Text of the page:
Thursday, May 12, 2016


I recently got an invitation from my cousin to attend her son's 4th birthday party. And some months ago I got an invitation to her daughter's 6th birthday party. I didn't go. I never did. Which means that there were already 8 kids parties that I skipped. I just couldn't attend. It is too hurtful to be in a room together with 10 other couples that all have kids. Except us.  

My cousin knows I will not attend. What I love about her is that she still invites. She doesn't delete me from her invitations guest lists as majority of other people.

I don't want to be an aunt who buys expensive gifts. I want to be an aunt who invites for adventure days. On Saturday, I invited the boy for a train ride to our capital. As soon as his sister heard about the invitation she wanted to join as well... so I invited her as well.

It was a lovely morning. We went for a walk. Visited a beautiful church. Attended kids' workshop outside. Went for an ice cream. Went to an awesome park for kids.

I took plenty of photos. Since my new plan is that for each niece & nephew I will make for his /her next  birthday a  special photo book, with photos that include moments with me.

Perhaps these future  4 photos books are my way of preventing fading memories.

I loved the quote I read today: 
I have no children. No grandchildren. I have many sweet relatives, but the memory of my life will fade for them quickly. I love them and they love me, but I am on the periphery of their lives. Children make your life important. But I have none.  
From a beautiful post The meaning of life:


  1. Memories are so much better than stuff!

    I understand about the parties. It hurts not to get invited but it hurts more to attend.

  2. It's still nice to be asked, isn't it? And I love the blog you quoted from too. :)

  3. I love the photobook idea! I'm planning one day to put together all my "What Charlie taught me" posts and give to her in a book.

    I don't know about the quote though. I disagree with it quite strongly. We never know the impact we might have on the people we know. And we're not so easily forgotten. I've spent time recently talking to my great-nephew about his great great great uncle, who died in Egypt in WWII. He died without children, but he's always remembered.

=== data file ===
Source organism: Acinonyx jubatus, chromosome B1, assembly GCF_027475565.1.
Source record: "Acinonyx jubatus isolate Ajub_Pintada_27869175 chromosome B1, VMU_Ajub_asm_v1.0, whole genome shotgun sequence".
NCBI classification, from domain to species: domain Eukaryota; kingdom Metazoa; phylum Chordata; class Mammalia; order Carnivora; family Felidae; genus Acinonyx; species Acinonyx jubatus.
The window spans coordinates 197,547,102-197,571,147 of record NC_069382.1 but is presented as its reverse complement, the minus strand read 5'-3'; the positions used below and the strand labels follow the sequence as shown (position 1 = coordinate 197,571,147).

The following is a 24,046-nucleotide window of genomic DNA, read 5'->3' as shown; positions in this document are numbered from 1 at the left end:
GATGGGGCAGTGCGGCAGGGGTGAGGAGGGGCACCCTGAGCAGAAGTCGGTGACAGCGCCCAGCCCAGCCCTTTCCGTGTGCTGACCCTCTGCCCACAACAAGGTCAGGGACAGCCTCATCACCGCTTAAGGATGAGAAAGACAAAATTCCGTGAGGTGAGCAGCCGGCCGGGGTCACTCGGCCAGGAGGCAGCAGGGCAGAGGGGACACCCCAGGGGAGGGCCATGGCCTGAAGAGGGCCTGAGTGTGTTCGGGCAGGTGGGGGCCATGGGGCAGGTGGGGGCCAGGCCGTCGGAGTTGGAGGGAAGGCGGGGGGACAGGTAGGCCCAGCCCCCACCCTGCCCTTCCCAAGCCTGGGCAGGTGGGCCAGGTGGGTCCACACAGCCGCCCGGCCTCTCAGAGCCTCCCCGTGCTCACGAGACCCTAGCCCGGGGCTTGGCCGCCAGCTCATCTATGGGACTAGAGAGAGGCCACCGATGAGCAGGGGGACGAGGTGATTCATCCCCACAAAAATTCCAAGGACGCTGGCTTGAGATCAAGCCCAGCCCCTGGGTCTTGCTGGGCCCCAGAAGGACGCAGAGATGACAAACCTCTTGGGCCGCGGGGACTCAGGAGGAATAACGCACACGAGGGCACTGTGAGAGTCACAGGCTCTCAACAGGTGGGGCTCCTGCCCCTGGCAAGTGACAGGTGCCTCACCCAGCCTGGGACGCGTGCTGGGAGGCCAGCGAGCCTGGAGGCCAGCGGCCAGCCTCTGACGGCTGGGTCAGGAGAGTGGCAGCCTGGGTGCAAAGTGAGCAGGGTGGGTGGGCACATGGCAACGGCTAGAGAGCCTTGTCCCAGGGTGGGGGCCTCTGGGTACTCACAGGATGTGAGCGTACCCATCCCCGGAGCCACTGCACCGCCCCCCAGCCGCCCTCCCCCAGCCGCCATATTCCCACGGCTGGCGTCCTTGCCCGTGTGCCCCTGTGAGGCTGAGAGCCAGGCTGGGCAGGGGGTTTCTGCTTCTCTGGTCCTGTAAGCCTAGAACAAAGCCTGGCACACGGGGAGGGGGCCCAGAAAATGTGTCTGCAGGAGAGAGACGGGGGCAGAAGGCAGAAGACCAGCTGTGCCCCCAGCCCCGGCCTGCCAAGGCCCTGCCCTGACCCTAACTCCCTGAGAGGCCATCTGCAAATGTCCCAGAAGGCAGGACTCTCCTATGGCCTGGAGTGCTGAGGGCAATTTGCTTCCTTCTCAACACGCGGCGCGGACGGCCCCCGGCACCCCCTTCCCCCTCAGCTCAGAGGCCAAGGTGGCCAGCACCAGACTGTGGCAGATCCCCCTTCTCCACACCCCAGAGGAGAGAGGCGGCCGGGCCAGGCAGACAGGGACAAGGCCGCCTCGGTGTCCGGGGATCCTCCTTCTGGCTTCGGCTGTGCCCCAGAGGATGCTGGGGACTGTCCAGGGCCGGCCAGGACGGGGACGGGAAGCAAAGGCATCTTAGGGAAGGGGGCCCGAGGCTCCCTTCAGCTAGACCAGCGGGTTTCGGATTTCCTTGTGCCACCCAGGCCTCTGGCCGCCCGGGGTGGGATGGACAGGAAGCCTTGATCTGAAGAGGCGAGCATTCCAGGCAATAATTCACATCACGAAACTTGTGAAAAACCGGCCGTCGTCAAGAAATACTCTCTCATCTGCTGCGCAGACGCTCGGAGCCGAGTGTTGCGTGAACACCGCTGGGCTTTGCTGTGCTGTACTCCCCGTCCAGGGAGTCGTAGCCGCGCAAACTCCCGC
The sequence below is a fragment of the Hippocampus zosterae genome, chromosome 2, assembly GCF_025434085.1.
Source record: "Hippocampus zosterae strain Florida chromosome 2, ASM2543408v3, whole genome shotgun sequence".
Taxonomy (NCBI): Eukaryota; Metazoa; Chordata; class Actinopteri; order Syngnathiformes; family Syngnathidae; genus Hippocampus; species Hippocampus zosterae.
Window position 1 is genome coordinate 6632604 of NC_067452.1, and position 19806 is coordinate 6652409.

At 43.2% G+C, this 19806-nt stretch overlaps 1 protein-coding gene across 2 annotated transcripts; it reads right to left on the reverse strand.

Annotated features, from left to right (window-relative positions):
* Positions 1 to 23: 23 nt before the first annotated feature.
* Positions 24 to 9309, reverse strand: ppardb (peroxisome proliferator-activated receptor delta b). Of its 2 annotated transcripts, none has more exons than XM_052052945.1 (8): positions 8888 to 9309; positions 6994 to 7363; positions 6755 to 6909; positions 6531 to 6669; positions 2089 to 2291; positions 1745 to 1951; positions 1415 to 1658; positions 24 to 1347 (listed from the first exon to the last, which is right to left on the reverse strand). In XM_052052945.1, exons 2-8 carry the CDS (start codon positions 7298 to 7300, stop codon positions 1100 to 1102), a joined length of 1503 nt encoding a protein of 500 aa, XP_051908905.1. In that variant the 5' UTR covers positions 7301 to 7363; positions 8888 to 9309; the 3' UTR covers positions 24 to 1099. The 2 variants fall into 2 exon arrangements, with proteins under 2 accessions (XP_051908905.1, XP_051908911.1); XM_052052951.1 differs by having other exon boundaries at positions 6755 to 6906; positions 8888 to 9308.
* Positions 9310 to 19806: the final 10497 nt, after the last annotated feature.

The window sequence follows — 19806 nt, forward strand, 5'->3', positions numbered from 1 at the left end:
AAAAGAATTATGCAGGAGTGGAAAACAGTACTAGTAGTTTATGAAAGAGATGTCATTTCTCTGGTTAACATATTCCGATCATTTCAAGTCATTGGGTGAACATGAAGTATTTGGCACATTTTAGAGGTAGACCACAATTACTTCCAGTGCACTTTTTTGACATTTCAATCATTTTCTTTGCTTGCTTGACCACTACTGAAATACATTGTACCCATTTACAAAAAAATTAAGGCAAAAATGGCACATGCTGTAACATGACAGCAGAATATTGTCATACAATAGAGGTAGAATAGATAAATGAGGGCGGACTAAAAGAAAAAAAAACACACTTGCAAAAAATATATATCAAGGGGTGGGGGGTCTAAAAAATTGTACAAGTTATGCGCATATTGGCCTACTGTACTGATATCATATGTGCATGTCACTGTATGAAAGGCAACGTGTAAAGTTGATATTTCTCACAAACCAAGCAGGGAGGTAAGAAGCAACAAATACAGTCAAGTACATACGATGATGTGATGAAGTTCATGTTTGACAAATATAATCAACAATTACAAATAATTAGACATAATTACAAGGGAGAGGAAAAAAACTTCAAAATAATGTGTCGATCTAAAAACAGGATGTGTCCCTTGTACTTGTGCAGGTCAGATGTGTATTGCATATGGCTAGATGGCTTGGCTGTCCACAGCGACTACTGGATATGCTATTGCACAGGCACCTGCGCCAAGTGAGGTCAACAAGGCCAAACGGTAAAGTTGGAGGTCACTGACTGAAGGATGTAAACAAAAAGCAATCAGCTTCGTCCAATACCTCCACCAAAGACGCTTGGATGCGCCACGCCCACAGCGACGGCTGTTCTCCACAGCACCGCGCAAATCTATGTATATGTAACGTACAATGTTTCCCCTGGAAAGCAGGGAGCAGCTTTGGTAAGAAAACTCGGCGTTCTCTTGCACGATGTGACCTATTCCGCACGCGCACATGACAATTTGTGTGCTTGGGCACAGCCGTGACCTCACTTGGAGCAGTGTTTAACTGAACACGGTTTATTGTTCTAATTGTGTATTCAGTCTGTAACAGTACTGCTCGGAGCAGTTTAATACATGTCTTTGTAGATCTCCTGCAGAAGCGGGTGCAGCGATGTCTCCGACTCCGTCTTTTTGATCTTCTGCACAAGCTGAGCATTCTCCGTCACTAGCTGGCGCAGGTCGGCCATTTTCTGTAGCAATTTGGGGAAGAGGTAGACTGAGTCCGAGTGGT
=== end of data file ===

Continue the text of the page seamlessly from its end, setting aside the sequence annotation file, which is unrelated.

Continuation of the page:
4. "an aunt who invites for adventure days." That's how I want to be! So glad you had a special new adventure to share...

  5. I love how considerate your cousin is, continuing to extend the invitation. It’s nice to feel included in family gatherings regardless of whether you attend or not.

    I love your idea about creating a photo book of their experiences with you – a lovely way for them to remember your adventures together.
    My favourite memories of my aunts and uncles are the times spent in their company.

    The quote really made me stop and think. For myself, it resonates strongly and I agree with it.
    Yet, I’ve had two occasions in the last several months, where, despite being on the outer edge of the family, the impact I have had, has caught me by surprise. Looking back over at the rare occasions I spent together with these young adults, what I most often gave them was my time.

  6. Agree, thumbs up for your considerate cousin. And the photobook is such a lovely idea. I also agree with what Mali said in terms of our impact on other people's lives. We'll never know for sure, but that doesn't really matter at the end of the day, because it matters more for the people whose lives are affected.